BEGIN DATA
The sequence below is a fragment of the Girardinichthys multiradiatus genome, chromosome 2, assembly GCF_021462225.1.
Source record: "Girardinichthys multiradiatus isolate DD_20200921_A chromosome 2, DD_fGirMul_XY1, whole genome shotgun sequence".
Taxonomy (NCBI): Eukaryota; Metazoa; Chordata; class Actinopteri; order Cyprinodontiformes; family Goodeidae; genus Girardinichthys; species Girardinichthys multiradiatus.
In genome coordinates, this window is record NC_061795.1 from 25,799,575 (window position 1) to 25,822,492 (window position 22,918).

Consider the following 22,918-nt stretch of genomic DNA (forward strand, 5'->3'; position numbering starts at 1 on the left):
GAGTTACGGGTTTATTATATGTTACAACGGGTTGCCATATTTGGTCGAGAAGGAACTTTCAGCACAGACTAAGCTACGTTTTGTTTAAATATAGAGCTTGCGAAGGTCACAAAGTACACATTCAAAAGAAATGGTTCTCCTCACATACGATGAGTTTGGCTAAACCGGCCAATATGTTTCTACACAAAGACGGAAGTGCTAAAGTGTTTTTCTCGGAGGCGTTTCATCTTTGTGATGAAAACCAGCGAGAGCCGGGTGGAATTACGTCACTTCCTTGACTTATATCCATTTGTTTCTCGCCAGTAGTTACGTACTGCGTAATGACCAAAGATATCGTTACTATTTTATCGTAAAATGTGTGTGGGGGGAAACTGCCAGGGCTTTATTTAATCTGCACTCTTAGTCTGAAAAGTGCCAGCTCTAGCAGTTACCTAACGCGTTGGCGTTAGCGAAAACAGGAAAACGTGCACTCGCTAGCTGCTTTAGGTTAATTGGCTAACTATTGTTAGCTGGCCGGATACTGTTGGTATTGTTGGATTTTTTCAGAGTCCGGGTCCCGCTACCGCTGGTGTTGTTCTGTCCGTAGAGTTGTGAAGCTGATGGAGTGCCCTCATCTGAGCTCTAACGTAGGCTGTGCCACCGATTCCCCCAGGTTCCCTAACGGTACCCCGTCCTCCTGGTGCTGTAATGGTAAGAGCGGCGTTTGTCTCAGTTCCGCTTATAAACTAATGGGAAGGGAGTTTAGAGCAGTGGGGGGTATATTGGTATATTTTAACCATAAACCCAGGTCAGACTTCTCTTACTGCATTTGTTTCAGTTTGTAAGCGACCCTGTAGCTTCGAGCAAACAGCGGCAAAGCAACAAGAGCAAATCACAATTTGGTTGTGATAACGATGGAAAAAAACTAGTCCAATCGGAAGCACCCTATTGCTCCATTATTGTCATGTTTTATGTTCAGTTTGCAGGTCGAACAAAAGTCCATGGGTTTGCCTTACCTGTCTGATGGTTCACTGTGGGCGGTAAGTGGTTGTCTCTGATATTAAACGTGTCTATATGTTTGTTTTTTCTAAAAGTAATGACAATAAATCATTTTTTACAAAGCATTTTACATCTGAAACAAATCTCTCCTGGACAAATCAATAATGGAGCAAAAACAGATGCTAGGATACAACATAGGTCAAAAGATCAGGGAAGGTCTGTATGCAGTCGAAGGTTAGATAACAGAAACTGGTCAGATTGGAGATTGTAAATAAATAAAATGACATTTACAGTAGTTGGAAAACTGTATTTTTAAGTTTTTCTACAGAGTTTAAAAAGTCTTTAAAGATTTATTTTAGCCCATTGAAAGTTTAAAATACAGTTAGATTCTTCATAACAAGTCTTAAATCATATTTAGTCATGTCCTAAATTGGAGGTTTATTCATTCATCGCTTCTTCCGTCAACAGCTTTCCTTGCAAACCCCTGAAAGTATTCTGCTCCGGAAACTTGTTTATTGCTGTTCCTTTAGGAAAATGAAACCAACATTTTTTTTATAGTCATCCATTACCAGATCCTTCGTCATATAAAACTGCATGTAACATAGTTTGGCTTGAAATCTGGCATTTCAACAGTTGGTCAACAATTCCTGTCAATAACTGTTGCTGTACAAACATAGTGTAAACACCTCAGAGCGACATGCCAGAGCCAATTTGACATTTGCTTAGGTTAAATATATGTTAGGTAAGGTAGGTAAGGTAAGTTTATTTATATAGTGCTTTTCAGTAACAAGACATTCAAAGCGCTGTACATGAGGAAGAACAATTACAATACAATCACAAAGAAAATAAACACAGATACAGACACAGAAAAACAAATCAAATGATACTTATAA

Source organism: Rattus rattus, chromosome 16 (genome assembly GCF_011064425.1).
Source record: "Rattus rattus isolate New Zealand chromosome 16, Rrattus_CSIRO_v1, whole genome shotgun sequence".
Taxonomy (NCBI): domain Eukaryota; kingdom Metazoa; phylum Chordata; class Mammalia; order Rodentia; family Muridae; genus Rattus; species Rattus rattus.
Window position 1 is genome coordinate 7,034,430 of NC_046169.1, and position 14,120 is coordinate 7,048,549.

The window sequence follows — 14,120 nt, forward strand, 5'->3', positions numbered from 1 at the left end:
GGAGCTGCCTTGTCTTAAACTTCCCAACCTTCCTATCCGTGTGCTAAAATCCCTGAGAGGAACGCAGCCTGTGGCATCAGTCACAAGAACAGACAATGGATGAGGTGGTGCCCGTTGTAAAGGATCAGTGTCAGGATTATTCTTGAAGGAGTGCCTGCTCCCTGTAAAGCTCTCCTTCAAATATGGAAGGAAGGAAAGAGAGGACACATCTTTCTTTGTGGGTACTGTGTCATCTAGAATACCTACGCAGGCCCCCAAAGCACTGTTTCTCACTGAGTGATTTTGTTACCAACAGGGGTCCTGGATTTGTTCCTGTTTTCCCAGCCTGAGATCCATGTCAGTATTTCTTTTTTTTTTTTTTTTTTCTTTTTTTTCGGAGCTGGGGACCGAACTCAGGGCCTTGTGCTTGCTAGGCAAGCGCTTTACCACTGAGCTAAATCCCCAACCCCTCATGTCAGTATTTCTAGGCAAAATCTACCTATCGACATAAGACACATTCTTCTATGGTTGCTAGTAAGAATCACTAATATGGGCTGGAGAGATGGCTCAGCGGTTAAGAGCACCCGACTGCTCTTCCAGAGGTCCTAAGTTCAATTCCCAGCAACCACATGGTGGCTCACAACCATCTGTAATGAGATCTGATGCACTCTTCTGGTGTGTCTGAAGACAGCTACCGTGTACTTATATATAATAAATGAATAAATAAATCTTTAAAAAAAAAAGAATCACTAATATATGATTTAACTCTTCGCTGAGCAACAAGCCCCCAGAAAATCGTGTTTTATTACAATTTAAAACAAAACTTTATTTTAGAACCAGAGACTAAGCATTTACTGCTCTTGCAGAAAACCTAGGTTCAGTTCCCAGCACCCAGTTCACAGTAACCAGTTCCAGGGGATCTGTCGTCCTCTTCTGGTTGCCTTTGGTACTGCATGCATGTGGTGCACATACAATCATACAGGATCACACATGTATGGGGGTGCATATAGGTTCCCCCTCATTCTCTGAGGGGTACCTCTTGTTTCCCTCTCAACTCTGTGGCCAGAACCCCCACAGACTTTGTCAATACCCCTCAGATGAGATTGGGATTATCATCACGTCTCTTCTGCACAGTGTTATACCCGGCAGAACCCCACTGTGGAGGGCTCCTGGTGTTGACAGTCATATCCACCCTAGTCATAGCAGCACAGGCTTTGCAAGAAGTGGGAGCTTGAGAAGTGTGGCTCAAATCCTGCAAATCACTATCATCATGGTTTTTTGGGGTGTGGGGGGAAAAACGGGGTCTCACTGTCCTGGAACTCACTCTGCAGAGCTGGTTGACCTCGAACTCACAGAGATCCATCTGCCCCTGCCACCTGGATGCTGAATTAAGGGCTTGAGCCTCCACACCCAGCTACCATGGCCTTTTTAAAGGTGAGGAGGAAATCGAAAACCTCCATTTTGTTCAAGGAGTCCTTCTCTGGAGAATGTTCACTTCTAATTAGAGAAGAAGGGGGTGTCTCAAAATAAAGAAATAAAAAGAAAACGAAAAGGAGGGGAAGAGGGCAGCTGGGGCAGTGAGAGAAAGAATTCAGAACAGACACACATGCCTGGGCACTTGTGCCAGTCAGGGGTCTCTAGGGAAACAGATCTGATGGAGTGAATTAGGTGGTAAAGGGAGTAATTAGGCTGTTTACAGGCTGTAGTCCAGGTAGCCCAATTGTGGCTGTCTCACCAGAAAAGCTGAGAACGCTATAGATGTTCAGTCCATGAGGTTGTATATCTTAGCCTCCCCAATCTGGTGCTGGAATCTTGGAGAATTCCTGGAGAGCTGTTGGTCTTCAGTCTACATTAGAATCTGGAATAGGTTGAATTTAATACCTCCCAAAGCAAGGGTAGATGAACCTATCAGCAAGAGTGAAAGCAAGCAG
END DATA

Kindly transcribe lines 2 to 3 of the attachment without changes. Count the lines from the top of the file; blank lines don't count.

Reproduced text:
Source record: "Girardinichthys multiradiatus isolate DD_20200921_A chromosome 2, DD_fGirMul_XY1, whole genome shotgun sequence".
Taxonomy (NCBI): Eukaryota; Metazoa; Chordata; class Actinopteri; order Cyprinodontiformes; family Goodeidae; genus Girardinichthys; species Girardinichthys multiradiatus.